Note that SpringApplication.exit() and System.exit() ensure that the JVM exits upon job completion. See the Application Exit section in Spring Boot Reference documentation for more details.

For demonstration purposes, there is code to create a JdbcTemplate, query the database, and print out the names of people the batch job inserts.

Build an executable JAR

You can run the application from the command line with Gradle or Maven. You can also build a single executable JAR file that contains all the necessary dependencies, classes, and resources and run that. Building an executable jar makes it easy to ship, version, and deploy the service as an application throughout the development lifecycle, across different environments, and so forth.

If you use Gradle, you can run the application by using ./gradlew bootRun. Alternatively, you can build the JAR file by using ./gradlew build and then run the JAR file, as follows:

java -jar build/libs/gs-batch-processing-0.1.0.jar

If you use Maven, you can run the application by using ./mvnw spring-boot:run. Alternatively, you can build the JAR file with ./mvnw clean package and then run the JAR file, as follows:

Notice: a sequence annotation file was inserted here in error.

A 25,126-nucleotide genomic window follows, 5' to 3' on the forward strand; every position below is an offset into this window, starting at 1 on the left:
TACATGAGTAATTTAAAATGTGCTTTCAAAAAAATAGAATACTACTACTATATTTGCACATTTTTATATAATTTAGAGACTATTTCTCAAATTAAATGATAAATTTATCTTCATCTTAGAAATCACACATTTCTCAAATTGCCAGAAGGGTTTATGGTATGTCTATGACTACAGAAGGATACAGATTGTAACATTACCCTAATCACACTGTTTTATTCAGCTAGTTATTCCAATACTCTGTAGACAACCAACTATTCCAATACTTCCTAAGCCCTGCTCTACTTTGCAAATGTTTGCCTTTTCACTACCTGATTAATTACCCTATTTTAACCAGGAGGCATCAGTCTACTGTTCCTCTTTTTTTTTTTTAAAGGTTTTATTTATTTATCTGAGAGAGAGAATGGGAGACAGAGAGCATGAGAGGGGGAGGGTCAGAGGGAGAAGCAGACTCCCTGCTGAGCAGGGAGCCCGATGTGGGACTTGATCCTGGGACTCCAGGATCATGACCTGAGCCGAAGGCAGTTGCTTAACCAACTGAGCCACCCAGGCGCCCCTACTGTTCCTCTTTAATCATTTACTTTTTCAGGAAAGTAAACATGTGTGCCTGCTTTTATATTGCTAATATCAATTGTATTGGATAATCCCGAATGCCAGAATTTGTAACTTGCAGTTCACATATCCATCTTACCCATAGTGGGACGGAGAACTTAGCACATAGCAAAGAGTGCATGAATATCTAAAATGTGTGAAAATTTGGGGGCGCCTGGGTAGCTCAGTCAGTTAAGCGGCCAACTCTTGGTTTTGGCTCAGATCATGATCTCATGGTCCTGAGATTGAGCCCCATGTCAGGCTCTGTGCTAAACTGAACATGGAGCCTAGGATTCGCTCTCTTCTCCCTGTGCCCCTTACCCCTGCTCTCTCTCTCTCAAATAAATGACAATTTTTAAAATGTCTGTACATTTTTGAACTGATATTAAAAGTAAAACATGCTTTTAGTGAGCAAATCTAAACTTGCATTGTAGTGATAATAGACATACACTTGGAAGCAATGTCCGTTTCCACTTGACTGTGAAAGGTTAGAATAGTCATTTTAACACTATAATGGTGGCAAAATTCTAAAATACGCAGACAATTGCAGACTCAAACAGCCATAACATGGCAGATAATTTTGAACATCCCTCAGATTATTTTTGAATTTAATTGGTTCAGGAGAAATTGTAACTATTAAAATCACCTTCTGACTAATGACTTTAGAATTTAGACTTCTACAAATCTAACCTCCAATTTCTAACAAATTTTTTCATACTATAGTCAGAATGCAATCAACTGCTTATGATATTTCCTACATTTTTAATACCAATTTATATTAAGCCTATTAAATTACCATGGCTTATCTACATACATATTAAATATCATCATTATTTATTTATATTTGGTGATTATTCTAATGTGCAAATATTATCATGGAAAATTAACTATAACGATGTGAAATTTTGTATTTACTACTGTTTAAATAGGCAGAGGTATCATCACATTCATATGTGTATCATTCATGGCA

java -jar target/gs-batch-processing-0.1.0.jar
The steps described here create a runnable JAR. You can also build a classic WAR file.

The job prints out a line for each person that gets transformed. After the job runs, you can also see the output from querying the database. It should resemble the following output:

Converting (firstName: Jill, lastName: Doe) into (firstName: JILL, lastName: DOE)
Converting (firstName: Joe, lastName: Doe) into (firstName: JOE, lastName: DOE)
Converting (firstName: Justin, lastName: Doe) into (firstName: JUSTIN, lastName: DOE)
Converting (firstName: Jane, lastName: Doe) into (firstName: JANE, lastName: DOE)
Converting (firstName: John, lastName: Doe) into (firstName: JOHN, lastName: DOE)
Found <firstName: JILL, lastName: DOE> in the database.
Found <firstName: JOE, lastName: DOE> in the database.
Found <firstName: JUSTIN, lastName: DOE> in the database.
Found <firstName: JANE, lastName: DOE> in the database.
Found <firstName: JOHN, lastName: DOE> in the database.


Congratulations! You built a batch job that ingested data from a spreadsheet, processed it, and wrote it to a database.

See also

The following guides may also be helpful: